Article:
Governor Matt Mead announced Thursday afternoon that he has activated the Wyoming National Guard to help prevent flooding in Carbon and Fremont Counties.

Here is the news release from the Governor's office...

Governor Matt Mead has activated the Wyoming National Guard and has asked the Wyoming Office of Homeland Security to assist with flood prevention efforts in Carbon and Fremont Counties. Rising temperatures are expected to contribute to flood risk over the next few weeks.
“I want to do all we can to help avoid damage from spring floods,” said Governor Mead. “We have teamed up with local officials and residents to take preventative measures. This strategy has been successful for Wyoming. I thank the men and women of the National Guard for their hard work.”
Guy Cameron, Wyoming Office of Homeland Security Director, noted the success of a coordinated response in past spring flood events.
“The partnership of state agencies, the National Guard, local governments, the Tribes, the American Red Cross and volunteer support agencies is vital in protecting communities,” Cameron said.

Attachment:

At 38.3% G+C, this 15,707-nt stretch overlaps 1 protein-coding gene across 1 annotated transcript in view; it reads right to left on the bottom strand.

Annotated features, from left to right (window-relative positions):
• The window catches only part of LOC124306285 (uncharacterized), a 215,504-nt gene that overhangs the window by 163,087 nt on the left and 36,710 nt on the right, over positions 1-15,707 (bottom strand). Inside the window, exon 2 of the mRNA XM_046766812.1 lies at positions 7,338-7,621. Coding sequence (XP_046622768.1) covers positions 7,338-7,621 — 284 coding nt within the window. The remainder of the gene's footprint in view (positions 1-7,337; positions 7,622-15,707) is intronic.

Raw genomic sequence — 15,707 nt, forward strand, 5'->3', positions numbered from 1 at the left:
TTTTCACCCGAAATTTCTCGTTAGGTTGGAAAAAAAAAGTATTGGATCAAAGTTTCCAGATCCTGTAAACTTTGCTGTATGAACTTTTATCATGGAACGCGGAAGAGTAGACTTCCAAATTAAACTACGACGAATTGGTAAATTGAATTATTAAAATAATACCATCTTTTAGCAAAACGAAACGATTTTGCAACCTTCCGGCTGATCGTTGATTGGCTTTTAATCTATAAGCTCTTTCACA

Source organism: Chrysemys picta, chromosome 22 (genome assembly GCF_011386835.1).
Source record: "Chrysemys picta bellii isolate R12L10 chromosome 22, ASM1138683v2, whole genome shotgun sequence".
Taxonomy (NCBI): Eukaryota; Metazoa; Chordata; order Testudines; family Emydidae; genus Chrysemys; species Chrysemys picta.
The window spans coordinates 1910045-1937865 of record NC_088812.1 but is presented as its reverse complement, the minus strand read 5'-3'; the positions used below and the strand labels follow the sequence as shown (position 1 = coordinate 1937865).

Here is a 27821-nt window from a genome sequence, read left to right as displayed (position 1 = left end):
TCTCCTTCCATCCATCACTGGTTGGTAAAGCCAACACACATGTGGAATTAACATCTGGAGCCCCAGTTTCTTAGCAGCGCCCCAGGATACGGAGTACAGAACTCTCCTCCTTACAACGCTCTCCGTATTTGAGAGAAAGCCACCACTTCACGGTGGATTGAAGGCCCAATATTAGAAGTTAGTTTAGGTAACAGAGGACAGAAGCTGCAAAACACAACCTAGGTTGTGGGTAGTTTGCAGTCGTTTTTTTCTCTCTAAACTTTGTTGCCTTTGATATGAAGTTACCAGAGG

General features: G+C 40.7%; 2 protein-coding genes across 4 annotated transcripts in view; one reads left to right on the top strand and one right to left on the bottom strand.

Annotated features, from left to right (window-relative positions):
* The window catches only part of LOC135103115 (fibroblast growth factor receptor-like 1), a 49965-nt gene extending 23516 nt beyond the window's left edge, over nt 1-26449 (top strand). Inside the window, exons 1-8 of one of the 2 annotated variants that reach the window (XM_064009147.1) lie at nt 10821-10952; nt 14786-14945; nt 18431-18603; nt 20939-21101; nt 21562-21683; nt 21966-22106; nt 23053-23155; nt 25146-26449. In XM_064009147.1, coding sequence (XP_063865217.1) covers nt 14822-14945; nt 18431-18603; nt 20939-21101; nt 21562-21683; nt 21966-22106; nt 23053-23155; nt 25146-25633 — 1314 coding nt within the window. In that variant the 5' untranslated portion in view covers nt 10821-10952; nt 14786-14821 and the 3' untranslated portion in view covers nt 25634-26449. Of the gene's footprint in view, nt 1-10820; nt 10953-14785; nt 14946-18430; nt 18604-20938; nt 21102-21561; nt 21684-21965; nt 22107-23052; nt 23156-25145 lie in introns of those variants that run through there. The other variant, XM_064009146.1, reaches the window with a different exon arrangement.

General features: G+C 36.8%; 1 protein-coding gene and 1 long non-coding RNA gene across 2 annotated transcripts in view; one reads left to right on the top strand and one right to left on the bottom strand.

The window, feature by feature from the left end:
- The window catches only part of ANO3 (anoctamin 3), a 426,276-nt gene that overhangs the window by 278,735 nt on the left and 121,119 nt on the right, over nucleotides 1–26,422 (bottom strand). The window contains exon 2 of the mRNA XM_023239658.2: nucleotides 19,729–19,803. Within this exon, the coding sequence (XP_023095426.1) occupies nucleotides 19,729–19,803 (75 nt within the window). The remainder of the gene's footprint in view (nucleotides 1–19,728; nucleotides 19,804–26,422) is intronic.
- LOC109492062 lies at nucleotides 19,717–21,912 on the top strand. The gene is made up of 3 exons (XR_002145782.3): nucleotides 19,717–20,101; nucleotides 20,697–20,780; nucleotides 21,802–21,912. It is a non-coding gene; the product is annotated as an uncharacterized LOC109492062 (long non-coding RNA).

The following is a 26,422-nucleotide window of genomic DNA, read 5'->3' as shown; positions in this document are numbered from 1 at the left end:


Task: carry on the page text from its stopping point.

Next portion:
“Our response to Wyoming’s residents in times of need is one of the more fulfilling missions we have,” said Maj. Gen. Luke Reiner, Wyoming’s Adjutant General. “We joined the Wyoming National Guard to serve our state in times of need. We love what we do.”
State officials will continue to monitor the state for additional areas of concern as temperatures warm.
As of 1 p.m. Thursday, the National Weather Service says flood warnings remain in effect for the North Platte River near Sinclair and Saratoga, as well the Laramie River near Ft. Laramie and the City of Laramie.
A special weather statement says a cluster of thunderstorms was tracked at 2:15 p.m. near Saddlestring, eight miles northwest of Buffalo. Torrential rainfall is predicted with the storm, along with small hail, cloud-to-ground lightning and a possibility of winds in excess of 40 mph.
The National Weather Service says streams and rivers throughout southeast Wyoming will continue to run high for the next several days due to continuing rainfall and snowmelt. Warmer temperatures through the weekend will bring rapid snowmelt.
According to the National Weather Service, campers and outdoor recreationists headed to the mountains this weekend need to be aware and watch for rapid water rises.